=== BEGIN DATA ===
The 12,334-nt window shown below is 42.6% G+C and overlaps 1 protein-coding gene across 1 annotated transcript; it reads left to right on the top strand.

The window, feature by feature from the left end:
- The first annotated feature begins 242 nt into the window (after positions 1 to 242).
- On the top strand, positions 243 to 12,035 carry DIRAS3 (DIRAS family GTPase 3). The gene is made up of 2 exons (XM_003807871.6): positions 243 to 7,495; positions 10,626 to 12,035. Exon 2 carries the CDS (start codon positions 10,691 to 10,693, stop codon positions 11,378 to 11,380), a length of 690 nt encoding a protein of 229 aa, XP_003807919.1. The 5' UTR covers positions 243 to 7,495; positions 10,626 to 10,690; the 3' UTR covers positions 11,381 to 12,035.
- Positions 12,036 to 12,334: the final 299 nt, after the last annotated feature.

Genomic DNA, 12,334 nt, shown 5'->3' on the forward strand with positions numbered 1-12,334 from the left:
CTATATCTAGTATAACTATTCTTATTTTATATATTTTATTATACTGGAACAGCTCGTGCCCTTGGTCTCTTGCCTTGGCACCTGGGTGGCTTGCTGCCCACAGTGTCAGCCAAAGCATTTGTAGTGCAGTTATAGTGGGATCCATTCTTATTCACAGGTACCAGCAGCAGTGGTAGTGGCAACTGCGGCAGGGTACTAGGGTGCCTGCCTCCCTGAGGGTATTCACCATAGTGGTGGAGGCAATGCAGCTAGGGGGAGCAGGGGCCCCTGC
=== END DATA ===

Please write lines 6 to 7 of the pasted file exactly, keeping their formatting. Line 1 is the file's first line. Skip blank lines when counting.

Genomic DNA, 12,334 nt, shown 5'->3' on the forward strand with positions numbered 1-12,334 from the left:
CTATATCTAGTATAACTATTCTTATTTTATATATTTTATTATACTGGAACAGCTCGTGCCCTTGGTCTCTTGCCTTGGCACCTGGGTGGCTTGCTGCCCACAGTGTCAGCCAAAGCATTTGTAGTGCAGTTATAGTGGGATCCATTCTTATTCACAGGTACCAGCAGCAGTGGTAGTGGCAACTGCGGCAGGGTACTAGGGTGCCTGCCTCCCTGAGGGTATTCACCATAGTGGTGGAGGCAATGCAGCTAGGGGGAGCAGGGGCCCCTGC